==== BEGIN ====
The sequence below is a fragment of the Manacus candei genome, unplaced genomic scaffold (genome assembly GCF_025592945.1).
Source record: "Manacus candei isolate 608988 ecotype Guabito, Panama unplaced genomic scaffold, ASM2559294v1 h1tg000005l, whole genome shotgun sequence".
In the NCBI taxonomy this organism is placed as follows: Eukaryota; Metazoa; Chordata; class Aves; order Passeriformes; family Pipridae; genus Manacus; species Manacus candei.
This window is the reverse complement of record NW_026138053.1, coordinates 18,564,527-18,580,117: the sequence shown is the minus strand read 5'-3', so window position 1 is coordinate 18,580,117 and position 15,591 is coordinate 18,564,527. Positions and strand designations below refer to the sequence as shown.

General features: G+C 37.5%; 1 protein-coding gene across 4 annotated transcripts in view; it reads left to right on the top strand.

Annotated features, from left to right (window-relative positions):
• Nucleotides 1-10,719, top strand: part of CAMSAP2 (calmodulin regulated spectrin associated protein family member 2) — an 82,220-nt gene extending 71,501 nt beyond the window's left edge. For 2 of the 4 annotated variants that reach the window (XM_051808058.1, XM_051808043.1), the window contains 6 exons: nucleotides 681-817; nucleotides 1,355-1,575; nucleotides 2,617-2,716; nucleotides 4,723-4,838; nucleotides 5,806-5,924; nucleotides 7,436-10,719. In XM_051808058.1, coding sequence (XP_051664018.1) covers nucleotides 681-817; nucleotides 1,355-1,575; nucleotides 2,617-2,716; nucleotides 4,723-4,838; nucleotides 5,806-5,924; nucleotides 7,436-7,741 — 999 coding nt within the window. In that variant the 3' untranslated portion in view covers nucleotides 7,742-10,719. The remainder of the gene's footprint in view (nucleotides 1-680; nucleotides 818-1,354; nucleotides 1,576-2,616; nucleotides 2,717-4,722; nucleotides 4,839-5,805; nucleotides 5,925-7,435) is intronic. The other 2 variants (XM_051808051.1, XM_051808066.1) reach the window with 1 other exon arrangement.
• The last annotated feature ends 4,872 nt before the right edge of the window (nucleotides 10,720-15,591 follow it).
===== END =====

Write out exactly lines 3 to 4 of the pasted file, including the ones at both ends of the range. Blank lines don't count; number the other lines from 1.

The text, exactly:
In the NCBI taxonomy this organism is placed as follows: Eukaryota; Metazoa; Chordata; class Aves; order Passeriformes; family Pipridae; genus Manacus; species Manacus candei.
This window is the reverse complement of record NW_026138053.1, coordinates 18,564,527-18,580,117: the sequence shown is the minus strand read 5'-3', so window position 1 is coordinate 18,580,117 and position 15,591 is coordinate 18,564,527. Positions and strand designations below refer to the sequence as shown.